Why is only part of the Constitution sacred?

Discussion in 'Politics' started by Crabtownboy, Aug 21, 2015.

  1. Crabtownboy

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    Why is it the 2nd amendment of the Constitution is sacred but the 14th is not?

    [​IMG]
     
  2. wpe3bql

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    Please explain by using very specific statistics given by reputable conservative sources that go into very specific & documented details (i.e., giving specific individual's names, dates, & exact quotations [including the precise venues where these detailed sources occurred]) that have caused you to believe that reputable conservative individuals LOVE the 2d Amendment and overtly HATE the 14th Amendment [Which was only allowed by the majority GOP-controlled US Congress to be presented to the sovereign US states that comprised the US at that time].

    You've accused a good number of BB members by inferring that some of us here on BB do actually & overtly HATE the 14th Amendment.
     
  3. Zaac

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    Because it gives the GOP fodder for a certain demographic of its base.
     
  4. Bro. Curtis

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    Why do liberals lie about the 2nd and the 14th amendments ?
     
  5. church mouse guy

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    And what about the part where Dred Scott was ruled to be property by the Democrats? And what about where due process was denied unborn children? And where does the constitution say that the practice of s0d0my constitutes marriage?
     
  6. Crabtownboy

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    The part the GOP now claims as their own. It is the GOP and conservatives now defending slavery. Conservative Radio Host Jan Mickelson Is Totally Cool With Bringing Back Slavery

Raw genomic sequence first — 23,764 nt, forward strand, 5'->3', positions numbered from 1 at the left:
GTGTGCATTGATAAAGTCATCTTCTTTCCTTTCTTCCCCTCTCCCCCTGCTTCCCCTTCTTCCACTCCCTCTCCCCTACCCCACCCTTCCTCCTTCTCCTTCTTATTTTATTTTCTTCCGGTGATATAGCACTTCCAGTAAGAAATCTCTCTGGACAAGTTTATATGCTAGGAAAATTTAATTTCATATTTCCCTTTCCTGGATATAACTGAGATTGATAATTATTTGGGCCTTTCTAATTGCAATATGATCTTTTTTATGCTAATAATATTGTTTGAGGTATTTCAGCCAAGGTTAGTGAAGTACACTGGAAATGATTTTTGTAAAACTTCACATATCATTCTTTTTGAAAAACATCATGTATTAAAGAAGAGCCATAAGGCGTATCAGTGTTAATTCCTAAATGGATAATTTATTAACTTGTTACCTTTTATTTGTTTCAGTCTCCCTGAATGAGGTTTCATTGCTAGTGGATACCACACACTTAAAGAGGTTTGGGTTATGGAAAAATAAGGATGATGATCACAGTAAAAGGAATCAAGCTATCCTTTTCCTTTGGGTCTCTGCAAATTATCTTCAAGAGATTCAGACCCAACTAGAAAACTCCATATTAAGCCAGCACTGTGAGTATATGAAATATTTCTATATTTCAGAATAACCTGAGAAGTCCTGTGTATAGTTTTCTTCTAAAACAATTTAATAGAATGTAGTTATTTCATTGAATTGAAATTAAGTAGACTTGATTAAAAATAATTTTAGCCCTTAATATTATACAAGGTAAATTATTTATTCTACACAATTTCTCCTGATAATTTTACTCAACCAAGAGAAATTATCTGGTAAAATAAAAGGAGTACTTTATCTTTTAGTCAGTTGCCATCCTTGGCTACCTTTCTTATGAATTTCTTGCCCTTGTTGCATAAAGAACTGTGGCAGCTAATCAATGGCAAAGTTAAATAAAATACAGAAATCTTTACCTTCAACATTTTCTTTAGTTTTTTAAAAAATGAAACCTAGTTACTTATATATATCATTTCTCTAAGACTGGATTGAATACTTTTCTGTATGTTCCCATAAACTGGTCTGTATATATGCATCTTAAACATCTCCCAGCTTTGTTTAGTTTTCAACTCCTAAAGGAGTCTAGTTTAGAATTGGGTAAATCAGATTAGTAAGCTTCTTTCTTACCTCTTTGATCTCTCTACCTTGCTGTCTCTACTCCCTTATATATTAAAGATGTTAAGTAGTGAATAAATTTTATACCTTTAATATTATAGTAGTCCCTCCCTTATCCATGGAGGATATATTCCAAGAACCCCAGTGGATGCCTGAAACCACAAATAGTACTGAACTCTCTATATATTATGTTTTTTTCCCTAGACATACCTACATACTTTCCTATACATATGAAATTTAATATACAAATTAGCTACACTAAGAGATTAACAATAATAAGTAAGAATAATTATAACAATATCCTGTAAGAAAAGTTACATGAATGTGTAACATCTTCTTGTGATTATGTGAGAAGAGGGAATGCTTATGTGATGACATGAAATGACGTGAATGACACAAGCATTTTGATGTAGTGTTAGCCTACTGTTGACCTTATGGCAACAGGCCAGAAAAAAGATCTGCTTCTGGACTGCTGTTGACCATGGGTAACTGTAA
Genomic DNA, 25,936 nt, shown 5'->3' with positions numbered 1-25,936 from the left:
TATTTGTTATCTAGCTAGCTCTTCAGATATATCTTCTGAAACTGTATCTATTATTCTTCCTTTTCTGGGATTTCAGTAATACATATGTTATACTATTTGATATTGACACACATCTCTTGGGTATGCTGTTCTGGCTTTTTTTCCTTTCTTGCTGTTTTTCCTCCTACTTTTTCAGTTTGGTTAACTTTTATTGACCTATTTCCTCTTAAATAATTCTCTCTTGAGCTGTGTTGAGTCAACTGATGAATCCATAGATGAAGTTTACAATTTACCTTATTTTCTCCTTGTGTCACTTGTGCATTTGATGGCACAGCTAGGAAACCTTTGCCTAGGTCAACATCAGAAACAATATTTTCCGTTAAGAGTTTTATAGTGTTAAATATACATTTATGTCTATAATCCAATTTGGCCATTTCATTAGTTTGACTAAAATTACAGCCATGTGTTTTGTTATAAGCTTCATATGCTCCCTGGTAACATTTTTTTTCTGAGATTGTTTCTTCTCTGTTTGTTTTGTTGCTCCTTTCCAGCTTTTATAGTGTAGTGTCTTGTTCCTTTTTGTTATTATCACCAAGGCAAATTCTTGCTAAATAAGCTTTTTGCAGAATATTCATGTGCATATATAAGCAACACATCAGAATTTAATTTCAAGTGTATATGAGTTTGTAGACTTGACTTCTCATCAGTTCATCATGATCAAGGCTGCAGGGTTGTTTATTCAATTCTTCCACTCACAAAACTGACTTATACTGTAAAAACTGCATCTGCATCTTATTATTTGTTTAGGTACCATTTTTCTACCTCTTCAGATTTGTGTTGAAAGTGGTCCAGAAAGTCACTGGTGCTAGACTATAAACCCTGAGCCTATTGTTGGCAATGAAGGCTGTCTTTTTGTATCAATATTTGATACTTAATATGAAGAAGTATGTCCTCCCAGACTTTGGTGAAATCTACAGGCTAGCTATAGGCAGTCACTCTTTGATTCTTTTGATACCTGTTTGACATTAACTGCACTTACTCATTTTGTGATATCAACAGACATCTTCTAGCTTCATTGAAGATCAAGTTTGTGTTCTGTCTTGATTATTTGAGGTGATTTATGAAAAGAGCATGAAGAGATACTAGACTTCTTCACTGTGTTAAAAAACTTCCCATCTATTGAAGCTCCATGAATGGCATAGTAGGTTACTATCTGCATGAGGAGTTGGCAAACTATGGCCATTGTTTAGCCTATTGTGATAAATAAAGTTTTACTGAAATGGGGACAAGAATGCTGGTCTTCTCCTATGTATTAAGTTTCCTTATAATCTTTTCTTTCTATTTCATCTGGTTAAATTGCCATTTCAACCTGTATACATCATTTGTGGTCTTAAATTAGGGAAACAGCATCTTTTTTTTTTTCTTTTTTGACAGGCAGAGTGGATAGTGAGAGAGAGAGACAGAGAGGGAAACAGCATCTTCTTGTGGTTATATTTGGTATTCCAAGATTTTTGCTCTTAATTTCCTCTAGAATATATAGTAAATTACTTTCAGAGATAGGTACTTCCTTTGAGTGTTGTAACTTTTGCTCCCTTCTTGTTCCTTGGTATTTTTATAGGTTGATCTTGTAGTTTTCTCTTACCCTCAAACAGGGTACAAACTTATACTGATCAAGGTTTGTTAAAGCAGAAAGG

Take it up with the Supreme Court. They made and have upheld the ruling.
     
  7. Bro. Curtis

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    So is this about the 2nd, or the 14th amendments, or the GOP's support of slavery ?

    Which lie can I discuss and still be "on-topic" ?

    Or do you just want agreement, and no discussion ?
     
  8. church mouse guy

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    You should save electricity and stop climate change.

    The Democrats ruled that Dred Scott was not a human being just the same as you say that the unborn child is not a human being to this day. It is liberals who think that s0d0my is marriage.

    Yet you say that one shock jock in Iowa doing a publicity stunt represents the GOP but you yourself are mum about white slavery.

    I guess that you are one of these Bernie Sanders hippies from Woodstock who want to gentrify everyone with the term anchor fetus and the legalization of the sale of baby body parts as long as you can buy the stock on the stock market to keep up your increasingly hippie lifestyle.

    How did you like Megan Kelly on Howard Stern when she said who she would sleep with and who she wouldn't?
     
  9. Crabtownboy